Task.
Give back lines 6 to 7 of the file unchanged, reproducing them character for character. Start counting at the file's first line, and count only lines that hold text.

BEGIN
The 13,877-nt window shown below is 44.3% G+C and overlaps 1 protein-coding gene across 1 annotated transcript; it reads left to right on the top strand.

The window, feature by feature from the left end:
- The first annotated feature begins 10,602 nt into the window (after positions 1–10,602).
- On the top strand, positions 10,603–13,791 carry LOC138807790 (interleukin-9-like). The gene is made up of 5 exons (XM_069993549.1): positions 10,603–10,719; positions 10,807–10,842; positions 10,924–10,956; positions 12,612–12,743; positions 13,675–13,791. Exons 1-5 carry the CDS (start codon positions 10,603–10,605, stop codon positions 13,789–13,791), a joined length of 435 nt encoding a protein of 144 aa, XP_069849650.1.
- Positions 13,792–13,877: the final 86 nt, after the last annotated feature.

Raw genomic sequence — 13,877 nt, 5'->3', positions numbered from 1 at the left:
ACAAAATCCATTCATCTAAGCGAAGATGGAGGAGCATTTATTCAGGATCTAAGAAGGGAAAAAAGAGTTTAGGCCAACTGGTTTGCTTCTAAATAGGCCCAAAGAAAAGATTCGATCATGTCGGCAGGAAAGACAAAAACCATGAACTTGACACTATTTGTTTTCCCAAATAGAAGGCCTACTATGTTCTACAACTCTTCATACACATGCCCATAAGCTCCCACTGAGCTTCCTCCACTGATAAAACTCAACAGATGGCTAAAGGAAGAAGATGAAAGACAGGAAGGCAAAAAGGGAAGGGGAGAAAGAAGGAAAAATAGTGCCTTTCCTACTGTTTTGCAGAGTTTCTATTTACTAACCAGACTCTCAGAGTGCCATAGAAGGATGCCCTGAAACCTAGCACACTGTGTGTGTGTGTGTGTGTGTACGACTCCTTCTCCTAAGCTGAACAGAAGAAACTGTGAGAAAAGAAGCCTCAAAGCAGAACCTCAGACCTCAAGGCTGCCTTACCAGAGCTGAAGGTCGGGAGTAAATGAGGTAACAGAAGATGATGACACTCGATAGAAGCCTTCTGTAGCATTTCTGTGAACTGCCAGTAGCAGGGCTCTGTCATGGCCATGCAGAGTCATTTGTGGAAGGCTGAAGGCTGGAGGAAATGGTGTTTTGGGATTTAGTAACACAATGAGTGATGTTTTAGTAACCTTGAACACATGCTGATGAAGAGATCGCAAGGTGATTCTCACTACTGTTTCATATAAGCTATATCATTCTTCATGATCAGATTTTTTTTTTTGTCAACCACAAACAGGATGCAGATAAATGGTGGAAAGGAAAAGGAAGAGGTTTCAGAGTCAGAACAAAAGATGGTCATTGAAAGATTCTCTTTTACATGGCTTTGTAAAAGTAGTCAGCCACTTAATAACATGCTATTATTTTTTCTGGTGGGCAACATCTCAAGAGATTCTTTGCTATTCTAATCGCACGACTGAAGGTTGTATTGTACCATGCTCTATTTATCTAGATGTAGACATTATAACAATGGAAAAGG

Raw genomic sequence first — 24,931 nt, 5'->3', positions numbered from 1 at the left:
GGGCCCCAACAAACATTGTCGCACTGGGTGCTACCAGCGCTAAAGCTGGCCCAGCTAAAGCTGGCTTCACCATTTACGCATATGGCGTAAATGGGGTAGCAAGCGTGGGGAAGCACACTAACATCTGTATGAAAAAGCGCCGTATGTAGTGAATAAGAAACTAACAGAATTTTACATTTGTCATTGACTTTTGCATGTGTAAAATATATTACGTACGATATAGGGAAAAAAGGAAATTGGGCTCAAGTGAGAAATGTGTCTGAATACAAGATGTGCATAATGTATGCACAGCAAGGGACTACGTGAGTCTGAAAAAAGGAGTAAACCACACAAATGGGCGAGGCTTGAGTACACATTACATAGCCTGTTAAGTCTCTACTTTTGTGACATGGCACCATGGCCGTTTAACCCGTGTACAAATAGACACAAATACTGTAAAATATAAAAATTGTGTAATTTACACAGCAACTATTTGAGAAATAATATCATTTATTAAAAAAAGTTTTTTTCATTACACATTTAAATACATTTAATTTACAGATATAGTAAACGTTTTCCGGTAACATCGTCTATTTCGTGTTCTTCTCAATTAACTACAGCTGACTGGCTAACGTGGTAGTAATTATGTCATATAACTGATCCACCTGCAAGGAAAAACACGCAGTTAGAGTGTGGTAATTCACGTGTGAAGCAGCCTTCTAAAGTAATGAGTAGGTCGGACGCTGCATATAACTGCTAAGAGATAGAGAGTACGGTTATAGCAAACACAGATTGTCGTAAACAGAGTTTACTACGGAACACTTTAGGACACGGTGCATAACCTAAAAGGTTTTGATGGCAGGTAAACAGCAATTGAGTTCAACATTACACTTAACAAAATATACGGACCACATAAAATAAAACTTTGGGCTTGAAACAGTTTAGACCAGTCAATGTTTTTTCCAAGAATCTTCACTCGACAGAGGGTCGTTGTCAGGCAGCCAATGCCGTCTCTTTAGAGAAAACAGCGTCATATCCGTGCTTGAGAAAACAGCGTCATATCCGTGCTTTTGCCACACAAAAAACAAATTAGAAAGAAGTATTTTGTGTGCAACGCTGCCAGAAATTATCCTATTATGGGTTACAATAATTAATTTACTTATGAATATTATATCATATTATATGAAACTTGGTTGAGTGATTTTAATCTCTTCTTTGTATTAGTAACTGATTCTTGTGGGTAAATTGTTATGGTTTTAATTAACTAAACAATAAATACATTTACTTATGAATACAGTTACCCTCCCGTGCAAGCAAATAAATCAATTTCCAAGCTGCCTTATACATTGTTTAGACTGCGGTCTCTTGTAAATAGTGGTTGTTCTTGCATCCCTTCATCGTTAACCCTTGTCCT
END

Raw genomic sequence — 13,877 nt, 5'->3', positions numbered from 1 at the left:
ACAAAATCCATTCATCTAAGCGAAGATGGAGGAGCATTTATTCAGGATCTAAGAAGGGAAAAAAGAGTTTAGGCCAACTGGTTTGCTTCTAAATAGGCCCAAAGAAAAGATTCGATCATGTCGGCAGGAAAGACAAAAACCATGAACTTGACACTATTTGTTTTCCCAAATAGAAGGCCTACTATGTTCTACAACTCTTCATACACATGCCCATAAGCTCCCACTGAGCTTCCTCCACTGATAAAACTCAACAGATGGCTAAAGGAAGAAGATGAAAGACAGGAAGGCAAAAAGGGAAGGGGAGAAAGAAGGAAAAATAGTGCCTTTCCTACTGTTTTGCAGAGTTTCTATTTACTAACCAGACTCTCAGAGTGCCATAGAAGGATGCCCTGAAACCTAGCACACTGTGTGTGTGTGTGTGTGTGTACGACTCCTTCTCCTAAGCTGAACAGAAGAAACTGTGAGAAAAGAAGCCTCAAAGCAGAACCTCAGACCTCAAGGCTGCCTTACCAGAGCTGAAGGTCGGGAGTAAATGAGGTAACAGAAGATGATGACACTCGATAGAAGCCTTCTGTAGCATTTCTGTGAACTGCCAGTAGCAGGGCTCTGTCATGGCCATGCAGAGTCATTTGTGGAAGGCTGAAGGCTGGAGGAAATGGTGTTTTGGGATTTAGTAACACAATGAGTGATGTTTTAGTAACCTTGAACACATGCTGATGAAGAGATCGCAAGGTGATTCTCACTACTGTTTCATATAAGCTATATCATTCTTCATGATCAGATTTTTTTTTTTGTCAACCACAAACAGGATGCAGATAAATGGTGGAAAGGAAAAGGAAGAGGTTTCAGAGTCAGAACAAAAGATGGTCATTGAAAGATTCTCTTTTACATGGCTTTGTAAAAGTAGTCAGCCACTTAATAACATGCTATTATTTTTTCTGGTGGGCAACATCTCAAGAGATTCTTTGCTATTCTAATCGCACGACTGAAGGTTGTATTGTACCATGCTCTATTTATCTAGATGTAGACATTATAACAATGGAAAAGG